Contrast Preview – Fun With Shadows

Back at E3 2013, one of my favorite games of the show was a little indie game tucked away in the Sony booth called Contrast, developed by Compulsion Games. It’s a beautiful looking puzzle platformer with a striking visual style that combines film noir with Bioshock. And it has one incredible gameplay hook that is unlike anything you’ve ever seen in a video game:

You can freely turn into a shadow and interact with other shadows as if they were solid.

You play as a young woman named Dawn, who is actually the imaginary best friend of the main character of the game, a 9-year-old girl named Didi. Didi made her friend Dawn up to deal with the loneliness she felt after her (Didi’s) father left, loneliness compounded by a distant mother whose career as a famous Cabaret singer comes before motherhood. And so, Didi sets out with Dawn to somehow find a way to bring her family together again. As for how she plans on doing that, well that’s still a mystery – few story details have been revealed.

The game’s setting is also a mystery. Didi and Dawn are the only two people in the world of Contrast with actual physical forms. The rest of the game’s characters appear as shadows on the wall, which is appropriate considering Contrast’s central gameplay mechanic.

Once a shadow, Dawn moves on a 2-dimensional plane, able to use other shadows as platforms. She can then jump back into the 3-dimensional world to reach otherwise inaccessible areas. Players will use this ability to collect hard to reach glowing orbs, which are then used to power objects and access previously inaccessible areas of the main hub.

This ability is also used to solve clever puzzles. In my time with the game at PAX Prime, I was given the opportunity to complete a substantial puzzle that involved shifting not only myself into the shadows, but also boxes to be used as weight for pressure plates. Like Braid and Portal, and all other great environmental puzzle games, you have to kind of twist your mind a bit in order to think in terms of the game’s rules. But once you do, puzzle solving becomes extremely satisfying, and you develop an appreciation for how just how clever the game, and yourself by extension, truly are.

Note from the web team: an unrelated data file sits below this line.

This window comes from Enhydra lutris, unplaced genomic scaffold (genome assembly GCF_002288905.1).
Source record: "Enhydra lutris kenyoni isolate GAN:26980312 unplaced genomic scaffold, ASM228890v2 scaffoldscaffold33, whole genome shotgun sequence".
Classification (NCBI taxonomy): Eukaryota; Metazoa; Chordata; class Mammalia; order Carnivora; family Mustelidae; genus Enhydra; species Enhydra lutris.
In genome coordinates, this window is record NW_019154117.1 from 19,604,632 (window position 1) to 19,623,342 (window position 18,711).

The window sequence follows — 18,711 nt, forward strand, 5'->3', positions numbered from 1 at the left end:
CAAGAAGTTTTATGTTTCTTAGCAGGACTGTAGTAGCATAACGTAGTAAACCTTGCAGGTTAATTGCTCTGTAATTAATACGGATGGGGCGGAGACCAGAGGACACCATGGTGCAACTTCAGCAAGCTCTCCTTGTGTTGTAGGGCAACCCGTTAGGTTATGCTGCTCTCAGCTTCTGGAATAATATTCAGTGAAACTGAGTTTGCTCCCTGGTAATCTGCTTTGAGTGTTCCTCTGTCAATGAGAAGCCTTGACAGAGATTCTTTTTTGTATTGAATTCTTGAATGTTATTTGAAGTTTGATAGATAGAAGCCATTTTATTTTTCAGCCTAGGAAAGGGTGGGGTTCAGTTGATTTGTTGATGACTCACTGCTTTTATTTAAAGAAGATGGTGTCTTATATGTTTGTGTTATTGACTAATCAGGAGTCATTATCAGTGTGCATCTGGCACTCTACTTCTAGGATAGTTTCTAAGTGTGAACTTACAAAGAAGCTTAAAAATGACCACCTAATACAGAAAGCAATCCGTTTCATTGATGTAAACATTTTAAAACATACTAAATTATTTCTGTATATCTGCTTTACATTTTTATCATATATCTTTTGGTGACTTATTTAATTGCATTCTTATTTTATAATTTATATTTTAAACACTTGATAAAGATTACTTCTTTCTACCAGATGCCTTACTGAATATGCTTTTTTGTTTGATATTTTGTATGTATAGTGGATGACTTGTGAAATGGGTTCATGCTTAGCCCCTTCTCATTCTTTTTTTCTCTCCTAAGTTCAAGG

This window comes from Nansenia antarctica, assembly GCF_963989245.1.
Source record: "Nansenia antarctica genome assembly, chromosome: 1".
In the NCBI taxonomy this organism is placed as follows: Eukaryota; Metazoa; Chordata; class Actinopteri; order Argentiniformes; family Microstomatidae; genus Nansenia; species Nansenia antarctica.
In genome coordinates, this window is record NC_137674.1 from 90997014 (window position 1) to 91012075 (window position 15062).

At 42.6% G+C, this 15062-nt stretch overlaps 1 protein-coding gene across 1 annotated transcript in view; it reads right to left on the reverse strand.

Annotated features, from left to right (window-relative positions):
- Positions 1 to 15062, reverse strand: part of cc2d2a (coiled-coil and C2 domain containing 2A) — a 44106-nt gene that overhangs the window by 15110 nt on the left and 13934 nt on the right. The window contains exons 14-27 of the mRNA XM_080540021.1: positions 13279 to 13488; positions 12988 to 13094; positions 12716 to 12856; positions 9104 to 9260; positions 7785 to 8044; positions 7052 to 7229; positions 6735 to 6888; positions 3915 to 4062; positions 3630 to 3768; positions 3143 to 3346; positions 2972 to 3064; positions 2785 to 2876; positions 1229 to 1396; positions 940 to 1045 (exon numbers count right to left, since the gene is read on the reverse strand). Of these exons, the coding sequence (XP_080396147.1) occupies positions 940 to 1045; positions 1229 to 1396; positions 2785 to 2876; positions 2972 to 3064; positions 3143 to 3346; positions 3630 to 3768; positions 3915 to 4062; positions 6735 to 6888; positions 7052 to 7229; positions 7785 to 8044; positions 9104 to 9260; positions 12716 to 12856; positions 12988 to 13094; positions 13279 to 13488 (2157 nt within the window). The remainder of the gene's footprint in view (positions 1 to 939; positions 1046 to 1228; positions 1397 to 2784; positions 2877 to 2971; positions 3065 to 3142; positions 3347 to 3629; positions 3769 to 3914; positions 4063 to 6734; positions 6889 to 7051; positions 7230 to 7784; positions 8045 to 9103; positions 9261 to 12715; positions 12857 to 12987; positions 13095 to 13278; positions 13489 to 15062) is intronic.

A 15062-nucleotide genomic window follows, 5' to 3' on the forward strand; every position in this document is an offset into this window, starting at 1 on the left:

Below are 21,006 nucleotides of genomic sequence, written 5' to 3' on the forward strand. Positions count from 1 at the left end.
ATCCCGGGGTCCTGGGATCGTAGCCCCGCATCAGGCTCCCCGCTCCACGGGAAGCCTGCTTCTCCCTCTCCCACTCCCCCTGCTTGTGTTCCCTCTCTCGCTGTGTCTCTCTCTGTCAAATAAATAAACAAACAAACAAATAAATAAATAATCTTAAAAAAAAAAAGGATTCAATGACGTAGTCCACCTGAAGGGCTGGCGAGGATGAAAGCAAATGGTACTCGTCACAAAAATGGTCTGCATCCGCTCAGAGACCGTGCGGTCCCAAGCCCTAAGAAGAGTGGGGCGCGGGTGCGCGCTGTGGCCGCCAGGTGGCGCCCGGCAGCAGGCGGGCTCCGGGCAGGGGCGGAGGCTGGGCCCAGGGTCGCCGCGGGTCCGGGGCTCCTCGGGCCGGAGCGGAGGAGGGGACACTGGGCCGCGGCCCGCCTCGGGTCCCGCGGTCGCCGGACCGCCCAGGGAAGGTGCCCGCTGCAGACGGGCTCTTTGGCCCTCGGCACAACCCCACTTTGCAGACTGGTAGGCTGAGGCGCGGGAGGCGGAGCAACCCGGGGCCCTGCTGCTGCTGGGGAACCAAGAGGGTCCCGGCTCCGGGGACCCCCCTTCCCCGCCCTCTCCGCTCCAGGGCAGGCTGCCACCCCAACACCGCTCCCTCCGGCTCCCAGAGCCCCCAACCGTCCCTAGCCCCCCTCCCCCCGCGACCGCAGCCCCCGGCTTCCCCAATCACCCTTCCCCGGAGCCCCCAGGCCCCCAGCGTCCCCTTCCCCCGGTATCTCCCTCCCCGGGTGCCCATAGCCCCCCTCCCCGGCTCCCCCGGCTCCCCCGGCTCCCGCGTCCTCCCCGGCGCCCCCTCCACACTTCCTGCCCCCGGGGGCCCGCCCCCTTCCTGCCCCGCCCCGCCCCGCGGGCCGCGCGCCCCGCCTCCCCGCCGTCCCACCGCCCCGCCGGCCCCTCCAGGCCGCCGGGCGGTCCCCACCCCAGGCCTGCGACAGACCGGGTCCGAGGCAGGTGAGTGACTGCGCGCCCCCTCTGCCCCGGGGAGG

But just solving the puzzle is usually not enough in Contrast. Not only will your mind be taxed, but your platforming skills will be put to the test as well. Dawn has an aerial dash move that she can use to push through thin shadows. While this is useful for obvious reasons, it also makes it a bit of a challenge when you have to dash through a shadow wall onto a rotating or moving platform, and make sure that you don’t overshoot it. In fact, the platforming reminds me a bit of Guacamelee’s, in which you have to shift between dimensions, with each dimension having different platforms and objects that you can interact with.

The music in the game is also phenomenal. Compulsion Games managed to enlist the talents of Laura Ellis, a well known Jazz singer, who will provide the singing voice for Didi’s mother, Kat. While Kat’s spoken voice actress has not yet been announced, Didi herself is voiced by an actual child, and from the small portion that I’ve heard, she does an amazing job making Didi absolutely adorable.

Contrast will be a part of the Playstation 4’s launch lineup and is easily my most anticipated game of the bunch. Those who are itching to jump into the shadows on the PC, PS3, and Xbox 360 will get their chance to do so, albeit later in the year.

Editor’s Note: This story has been clarified to reflect that it is the singing voice for Kat, not the spoken voice, that is performed by Laura Ellis.

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